Domestic violence programs across the state recently were notified about the new TANF funding pool from Virginia Department of Social Services.
The changes to the Department of Housing and Community Development priorities for shelter funding and the changes to the distribution of the TANF block grant represent real threats to core funding for services to victims of domestic violence and their children.
It is vital that the Governor and your elected members of the General Assembly hear from you now, and over the next six months as the Governor prepares the 2012-2013 budget and the General Assembly considers amendments to that budget.
Here are a few opportunities:
- The Governor’s Domestic Violence Prevention and Response Advisory Board meets in Richmond on July 26th from 1-3:30pm at the Patrick Henry Building, 1111 E Broad St. The meeting will include a public comments session. Plan to attend and speak to the impact of the loss of $1.2m/year in TANF funding for domestic violence services (an average of $25k for each program in VA). Urge the Governor’s Advisory Board to recommend that there be no reductions in funding for domestic violence services.
- Write to the Governor now at http://www.governor.virginia.gov or
The Honorable Robert McDonnell
Office of the Governor
Patrick Henry Building, 3rd Floor
1111 E Broad St.
Richmond, VA 23219
- Call your Virginia Delegate and Senator, you can find out how to contact them here.
Some important points to consider:
- Domestic Violence Programs have sustained incremental decreases in funding over the past several years, but have continued to provide services to an increasing number of victims/survivors.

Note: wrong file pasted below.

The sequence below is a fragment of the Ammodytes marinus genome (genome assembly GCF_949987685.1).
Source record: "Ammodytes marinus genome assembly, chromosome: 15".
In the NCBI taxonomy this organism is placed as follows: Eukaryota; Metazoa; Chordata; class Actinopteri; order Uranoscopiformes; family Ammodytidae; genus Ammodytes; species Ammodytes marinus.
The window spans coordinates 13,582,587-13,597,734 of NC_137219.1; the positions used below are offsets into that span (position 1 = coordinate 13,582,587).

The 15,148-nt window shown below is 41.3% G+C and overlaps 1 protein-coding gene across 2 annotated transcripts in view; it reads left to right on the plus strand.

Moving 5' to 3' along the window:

- Changes in philosophy at DHCD and at VDSS are squeezing domestic violence programs out of funding that has historically been critical to safety for victims of domestic violence and their children.
- Prior administrations replaced TANF funding for domestic violence services with General Funds, but under the current administration those funds were reverted back to TANF — and are now at risk. The new TANF funding pool does not allow for crisis and safety services — even if Domestic Violence Programs choose to submit an application, it would be for new education or employment initiatives, not for core services that are so vital to victims.
- Safety and the opportunity to build a new foundation are critical to building a strong family that is free of abuse. For this reason, domestic violence services were considered an allowable TANF activity at the federal level – and Virginia took advantage of that opportunity to increase the services we were able to provide statewide by nearly 25%. If TANF funding is eliminated and not replaced with general funds or other block grant funds that increase in services can not be sustained.